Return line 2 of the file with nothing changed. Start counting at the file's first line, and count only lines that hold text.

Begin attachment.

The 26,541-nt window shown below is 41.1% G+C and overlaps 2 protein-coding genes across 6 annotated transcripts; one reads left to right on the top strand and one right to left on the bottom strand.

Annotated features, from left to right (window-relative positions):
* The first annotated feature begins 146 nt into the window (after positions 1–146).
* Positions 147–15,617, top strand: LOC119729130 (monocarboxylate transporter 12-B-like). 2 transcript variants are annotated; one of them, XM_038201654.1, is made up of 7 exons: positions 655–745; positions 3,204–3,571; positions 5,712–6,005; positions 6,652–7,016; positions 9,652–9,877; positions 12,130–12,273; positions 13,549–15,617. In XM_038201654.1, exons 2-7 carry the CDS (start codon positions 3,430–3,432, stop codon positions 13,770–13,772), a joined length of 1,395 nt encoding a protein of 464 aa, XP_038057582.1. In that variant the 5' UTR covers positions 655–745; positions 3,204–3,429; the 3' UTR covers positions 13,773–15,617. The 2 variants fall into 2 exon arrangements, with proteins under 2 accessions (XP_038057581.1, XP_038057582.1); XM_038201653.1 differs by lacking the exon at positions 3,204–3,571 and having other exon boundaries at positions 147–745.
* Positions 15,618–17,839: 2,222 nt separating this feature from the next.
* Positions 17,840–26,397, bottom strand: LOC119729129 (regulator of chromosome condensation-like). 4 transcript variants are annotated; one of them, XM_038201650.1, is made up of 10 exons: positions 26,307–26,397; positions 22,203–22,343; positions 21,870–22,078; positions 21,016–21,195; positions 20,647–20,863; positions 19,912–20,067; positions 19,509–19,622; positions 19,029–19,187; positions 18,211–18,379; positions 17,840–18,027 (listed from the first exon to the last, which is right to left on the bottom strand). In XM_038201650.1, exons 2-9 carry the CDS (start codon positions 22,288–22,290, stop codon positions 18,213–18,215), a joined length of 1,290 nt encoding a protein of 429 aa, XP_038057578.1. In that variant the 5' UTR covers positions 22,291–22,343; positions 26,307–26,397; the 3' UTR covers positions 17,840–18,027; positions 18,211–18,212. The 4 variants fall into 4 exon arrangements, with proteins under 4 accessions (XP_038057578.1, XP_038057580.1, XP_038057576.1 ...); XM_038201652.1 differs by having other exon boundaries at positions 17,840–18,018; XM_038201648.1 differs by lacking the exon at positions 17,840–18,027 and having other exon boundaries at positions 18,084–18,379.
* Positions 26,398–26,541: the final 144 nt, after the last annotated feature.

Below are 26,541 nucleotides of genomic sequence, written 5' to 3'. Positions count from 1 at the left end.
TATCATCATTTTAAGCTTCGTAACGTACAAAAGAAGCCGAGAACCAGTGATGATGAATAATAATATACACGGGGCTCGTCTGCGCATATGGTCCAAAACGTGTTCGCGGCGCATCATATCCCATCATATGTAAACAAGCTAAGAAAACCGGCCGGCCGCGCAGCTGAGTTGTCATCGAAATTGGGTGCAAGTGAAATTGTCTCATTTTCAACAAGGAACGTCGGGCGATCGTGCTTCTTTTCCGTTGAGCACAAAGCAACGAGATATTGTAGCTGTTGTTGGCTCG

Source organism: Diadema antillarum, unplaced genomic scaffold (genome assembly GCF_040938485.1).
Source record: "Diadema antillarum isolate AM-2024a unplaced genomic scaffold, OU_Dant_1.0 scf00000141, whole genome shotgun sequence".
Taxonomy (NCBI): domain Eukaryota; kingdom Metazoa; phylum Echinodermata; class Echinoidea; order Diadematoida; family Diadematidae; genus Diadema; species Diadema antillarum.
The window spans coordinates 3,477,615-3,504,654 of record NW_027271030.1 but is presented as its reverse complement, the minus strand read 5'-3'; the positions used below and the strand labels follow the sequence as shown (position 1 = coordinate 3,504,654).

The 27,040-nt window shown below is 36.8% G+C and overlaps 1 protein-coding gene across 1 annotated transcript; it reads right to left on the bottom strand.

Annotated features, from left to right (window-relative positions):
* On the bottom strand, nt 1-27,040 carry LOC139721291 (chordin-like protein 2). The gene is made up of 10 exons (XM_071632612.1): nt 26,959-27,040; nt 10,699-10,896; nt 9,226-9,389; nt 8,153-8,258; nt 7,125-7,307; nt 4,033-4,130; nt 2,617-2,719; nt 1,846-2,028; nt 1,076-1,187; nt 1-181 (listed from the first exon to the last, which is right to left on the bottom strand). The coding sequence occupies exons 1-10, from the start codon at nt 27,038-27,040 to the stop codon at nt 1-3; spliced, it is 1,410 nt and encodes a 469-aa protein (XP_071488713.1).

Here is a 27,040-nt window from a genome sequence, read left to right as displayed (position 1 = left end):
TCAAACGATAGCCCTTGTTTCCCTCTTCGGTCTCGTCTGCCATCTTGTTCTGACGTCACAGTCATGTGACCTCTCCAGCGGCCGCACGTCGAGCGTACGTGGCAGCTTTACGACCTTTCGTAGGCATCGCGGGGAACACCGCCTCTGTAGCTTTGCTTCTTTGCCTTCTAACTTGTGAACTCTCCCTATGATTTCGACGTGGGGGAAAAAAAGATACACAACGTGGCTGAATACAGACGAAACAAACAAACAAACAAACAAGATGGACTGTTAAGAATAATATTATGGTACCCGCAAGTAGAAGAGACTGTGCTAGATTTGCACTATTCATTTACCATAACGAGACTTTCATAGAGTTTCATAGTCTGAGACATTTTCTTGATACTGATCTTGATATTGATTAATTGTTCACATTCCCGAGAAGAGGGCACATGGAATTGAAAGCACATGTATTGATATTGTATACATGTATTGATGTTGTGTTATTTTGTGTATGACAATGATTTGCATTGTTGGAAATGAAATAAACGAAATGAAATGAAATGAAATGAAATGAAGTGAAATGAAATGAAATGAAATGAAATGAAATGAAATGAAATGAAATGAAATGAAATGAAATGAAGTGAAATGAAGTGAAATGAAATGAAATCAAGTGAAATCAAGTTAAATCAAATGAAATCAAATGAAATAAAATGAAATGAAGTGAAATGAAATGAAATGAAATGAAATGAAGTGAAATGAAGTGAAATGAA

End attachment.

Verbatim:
Annotated features, from left to right (window-relative positions):